Articles Tagged with Wayback Machine

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The Internet Archive serves as, among other things, a repository for webpages. Lawyers (especially), historians (always), librarians (of course), and everyone else can save their webpages to the Internet Archive’s Wayback Machine. (Ue their Save Link Now box.)

I save many of URLs I link to in my blog posts and am frequently astounded to find that too few of those URLs have been saved to the Internet Archive’s Wayback Machine. These government, nonprofit, NGO, official document, and other URLs should be preserved in the Archive.

If you build, update, rely on website content, please SAVE the URL to the Internet Archive Wayback Machine. Websites come and go and you never know when you might need to reconstruct, recall, provide evidence based on, or otherwise want to view a retrospective snapshot of a particular website.

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Two recent articles worth reading if you want to research online and recall the past:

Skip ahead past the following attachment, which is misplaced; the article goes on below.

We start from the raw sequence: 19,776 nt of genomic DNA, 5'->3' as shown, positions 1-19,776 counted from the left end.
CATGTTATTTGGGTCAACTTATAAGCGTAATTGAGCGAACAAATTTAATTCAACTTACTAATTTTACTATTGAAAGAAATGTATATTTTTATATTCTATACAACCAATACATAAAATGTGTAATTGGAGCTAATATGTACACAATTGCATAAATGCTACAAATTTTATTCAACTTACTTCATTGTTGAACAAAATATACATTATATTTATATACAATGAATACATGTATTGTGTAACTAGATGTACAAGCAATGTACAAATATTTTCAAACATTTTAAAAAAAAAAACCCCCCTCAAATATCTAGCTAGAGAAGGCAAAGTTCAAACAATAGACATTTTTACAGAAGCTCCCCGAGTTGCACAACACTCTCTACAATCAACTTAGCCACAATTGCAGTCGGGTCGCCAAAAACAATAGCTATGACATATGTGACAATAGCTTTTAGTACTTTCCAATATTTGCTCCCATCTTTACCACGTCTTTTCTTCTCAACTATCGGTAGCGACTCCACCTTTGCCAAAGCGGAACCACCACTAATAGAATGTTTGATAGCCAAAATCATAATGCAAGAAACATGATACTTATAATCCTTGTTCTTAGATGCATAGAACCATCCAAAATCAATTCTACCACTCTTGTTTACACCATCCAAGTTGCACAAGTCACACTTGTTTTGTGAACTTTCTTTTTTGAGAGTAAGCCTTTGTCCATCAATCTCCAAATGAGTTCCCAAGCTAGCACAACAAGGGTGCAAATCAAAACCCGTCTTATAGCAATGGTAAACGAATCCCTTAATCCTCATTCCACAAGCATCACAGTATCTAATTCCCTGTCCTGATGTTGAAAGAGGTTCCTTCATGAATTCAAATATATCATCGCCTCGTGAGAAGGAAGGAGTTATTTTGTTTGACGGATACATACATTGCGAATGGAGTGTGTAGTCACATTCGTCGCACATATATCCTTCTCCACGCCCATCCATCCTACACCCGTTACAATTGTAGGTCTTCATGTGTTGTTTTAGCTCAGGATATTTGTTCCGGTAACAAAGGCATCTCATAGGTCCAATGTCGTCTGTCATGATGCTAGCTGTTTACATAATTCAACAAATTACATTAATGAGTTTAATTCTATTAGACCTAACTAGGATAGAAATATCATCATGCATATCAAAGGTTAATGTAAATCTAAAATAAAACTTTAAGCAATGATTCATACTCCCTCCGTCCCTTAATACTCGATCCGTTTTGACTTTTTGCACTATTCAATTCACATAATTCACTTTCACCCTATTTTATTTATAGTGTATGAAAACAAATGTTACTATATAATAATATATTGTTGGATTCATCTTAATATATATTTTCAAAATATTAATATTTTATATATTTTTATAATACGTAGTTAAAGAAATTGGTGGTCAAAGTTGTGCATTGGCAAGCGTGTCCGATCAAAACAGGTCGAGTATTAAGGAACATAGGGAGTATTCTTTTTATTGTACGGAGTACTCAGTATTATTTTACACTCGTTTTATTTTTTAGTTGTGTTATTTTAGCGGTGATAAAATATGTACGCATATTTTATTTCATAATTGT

Net for Lawyers: Google’s News Search is in Even Worse Condition Than we First Thought, Another in an Unfortunately Growing Series of Articles about Google Search Problems

“The Cobweb: Can the Internet be archived? by Jill Lepore, New Yorker, Jan. 26, 2015 issue.

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From ABA News: “Site aiming to prevent ‘link rot’ for legal researchers wins 2015 Webby,” by Molly McDonough, 4/27/15:

Excerpt: “A service that enables courts and researchers to make permanent links to research found on the Web has won a Webby Award for best legal site of 2015.

Perma.cc, developed by the Harvard Law School Library and supported by a network of more than 60 law libraries, takes on the widespread problem of broken or defunct Web links, also known as “link rot,” which can that can undermine research by scholars and courts….” [Link to full ABA article.]